The report, in the journal PLOS Medicine, analysed genetic data from 21 studies – a total of 42,000 people.
It found every 10% rise in body mass index (BMI) – used as an indicator of body fat – led to a 4% drop of available vitamin D in the body.
As vitamin D is stored in fatty tissue, the authors suggest the larger storage capacity in obese people may prevent it from circulating in the bloodstream.
BMI it is calculated by taking weight (in kilograms) and dividing it by height (in metres) squared. Those with a BMI of 30 or above are considered obese.
Lead author Dr Elina Hypponen, from the University College London Institute of Child Health, said the study “highlights the importance of monitoring and treating vitamin D deficiency in people who are overweight or obese”. Continue reading Obesity can lower vitamin D levels in the body, a study suggests.
Greater access to cheap vitamin D supplements would improve the health of at-risk groups, experts say.
The Royal College of Paediatrics and Child Health (RCPCH) says up to 25% of UK children are vitamin D deficient, leading to a rise in rickets cases.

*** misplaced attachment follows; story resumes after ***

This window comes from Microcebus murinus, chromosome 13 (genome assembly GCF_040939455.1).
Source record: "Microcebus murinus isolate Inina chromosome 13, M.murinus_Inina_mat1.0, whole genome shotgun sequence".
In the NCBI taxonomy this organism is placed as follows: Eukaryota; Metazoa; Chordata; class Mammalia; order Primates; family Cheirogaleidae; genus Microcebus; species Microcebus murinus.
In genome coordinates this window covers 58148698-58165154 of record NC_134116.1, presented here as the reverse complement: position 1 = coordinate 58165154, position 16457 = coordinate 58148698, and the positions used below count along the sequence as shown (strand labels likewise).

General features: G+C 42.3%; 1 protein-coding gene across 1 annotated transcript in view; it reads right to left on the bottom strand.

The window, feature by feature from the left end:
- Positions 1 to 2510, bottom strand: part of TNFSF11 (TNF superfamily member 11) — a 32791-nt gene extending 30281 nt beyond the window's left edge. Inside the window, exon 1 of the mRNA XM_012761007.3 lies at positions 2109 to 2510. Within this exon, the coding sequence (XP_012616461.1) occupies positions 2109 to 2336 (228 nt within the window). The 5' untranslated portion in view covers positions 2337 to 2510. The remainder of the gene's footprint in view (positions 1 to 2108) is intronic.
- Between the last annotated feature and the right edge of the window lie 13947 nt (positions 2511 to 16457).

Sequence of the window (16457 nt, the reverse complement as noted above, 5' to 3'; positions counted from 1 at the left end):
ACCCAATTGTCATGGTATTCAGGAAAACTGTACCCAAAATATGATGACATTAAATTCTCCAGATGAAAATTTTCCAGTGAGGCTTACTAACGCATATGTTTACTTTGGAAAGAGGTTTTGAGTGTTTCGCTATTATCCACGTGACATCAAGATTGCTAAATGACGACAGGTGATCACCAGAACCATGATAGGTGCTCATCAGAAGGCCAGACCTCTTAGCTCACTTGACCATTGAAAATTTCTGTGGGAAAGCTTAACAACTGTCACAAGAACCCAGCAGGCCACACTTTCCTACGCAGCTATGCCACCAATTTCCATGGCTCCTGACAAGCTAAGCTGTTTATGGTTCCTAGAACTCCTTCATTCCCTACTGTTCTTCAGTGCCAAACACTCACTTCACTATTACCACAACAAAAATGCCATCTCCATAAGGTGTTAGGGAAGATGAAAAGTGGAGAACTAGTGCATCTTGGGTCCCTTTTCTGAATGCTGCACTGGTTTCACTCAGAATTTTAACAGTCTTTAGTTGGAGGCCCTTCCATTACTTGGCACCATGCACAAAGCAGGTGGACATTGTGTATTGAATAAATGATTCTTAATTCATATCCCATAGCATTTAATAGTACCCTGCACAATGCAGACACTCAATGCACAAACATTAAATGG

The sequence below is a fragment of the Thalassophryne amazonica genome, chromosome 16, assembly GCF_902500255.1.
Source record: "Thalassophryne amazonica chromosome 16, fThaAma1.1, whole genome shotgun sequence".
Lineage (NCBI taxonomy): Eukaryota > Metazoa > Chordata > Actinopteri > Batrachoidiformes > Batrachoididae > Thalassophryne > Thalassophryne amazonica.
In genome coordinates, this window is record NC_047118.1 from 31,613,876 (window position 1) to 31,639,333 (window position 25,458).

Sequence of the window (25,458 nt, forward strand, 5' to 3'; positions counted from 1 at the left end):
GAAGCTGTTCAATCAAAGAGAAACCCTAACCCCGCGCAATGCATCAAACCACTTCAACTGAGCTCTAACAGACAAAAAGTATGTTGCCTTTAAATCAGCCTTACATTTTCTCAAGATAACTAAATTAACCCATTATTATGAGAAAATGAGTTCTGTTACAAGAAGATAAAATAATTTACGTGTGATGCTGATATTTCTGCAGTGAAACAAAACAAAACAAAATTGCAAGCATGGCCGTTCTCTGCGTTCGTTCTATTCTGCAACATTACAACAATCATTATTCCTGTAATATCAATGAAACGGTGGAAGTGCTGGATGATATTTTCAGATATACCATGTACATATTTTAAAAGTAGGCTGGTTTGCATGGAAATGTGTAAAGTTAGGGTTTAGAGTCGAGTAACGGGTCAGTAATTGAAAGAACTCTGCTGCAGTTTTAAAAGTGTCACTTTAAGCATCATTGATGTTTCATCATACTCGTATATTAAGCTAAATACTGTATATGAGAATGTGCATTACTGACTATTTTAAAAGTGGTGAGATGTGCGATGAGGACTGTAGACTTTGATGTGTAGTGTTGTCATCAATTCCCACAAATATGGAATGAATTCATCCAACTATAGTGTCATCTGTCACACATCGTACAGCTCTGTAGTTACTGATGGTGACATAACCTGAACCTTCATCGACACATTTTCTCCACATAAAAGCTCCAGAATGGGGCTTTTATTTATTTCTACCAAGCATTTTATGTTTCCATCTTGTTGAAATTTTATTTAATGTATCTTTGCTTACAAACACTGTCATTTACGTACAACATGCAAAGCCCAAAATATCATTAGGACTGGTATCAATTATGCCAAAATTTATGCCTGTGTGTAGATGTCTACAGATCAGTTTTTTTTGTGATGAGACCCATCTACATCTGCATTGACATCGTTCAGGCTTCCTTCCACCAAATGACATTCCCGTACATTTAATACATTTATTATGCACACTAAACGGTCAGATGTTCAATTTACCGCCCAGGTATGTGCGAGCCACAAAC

In the BBC’s Scrubbing Up column, the college’s Prof Mitch Blair called for concerted action to tackle the problem.
The government said those with the greatest need already received free supplements.
The RCPCH said other options to increase vitamin D levels, such as fortifying a wider range of foods, should be considered.
Half of the UK’s white population, and up to 90% of the black and Asian people in the country are thought to be affected by vitamin D deficiency.
The first signs of deficiency include muscle and bone pain as well as swelling around the wrists and ribs.
A lack of the nutrient is linked to a higher incidence of diabetes, tuberculosis, multiple sclerosis as well as rickets – a disease that causes bones to become soft and deformed.
The number of cases of rickets has been rising, from 183 in 1996 to 762 in 2011. Continue reading Cheap vitamin D ‘would boost health’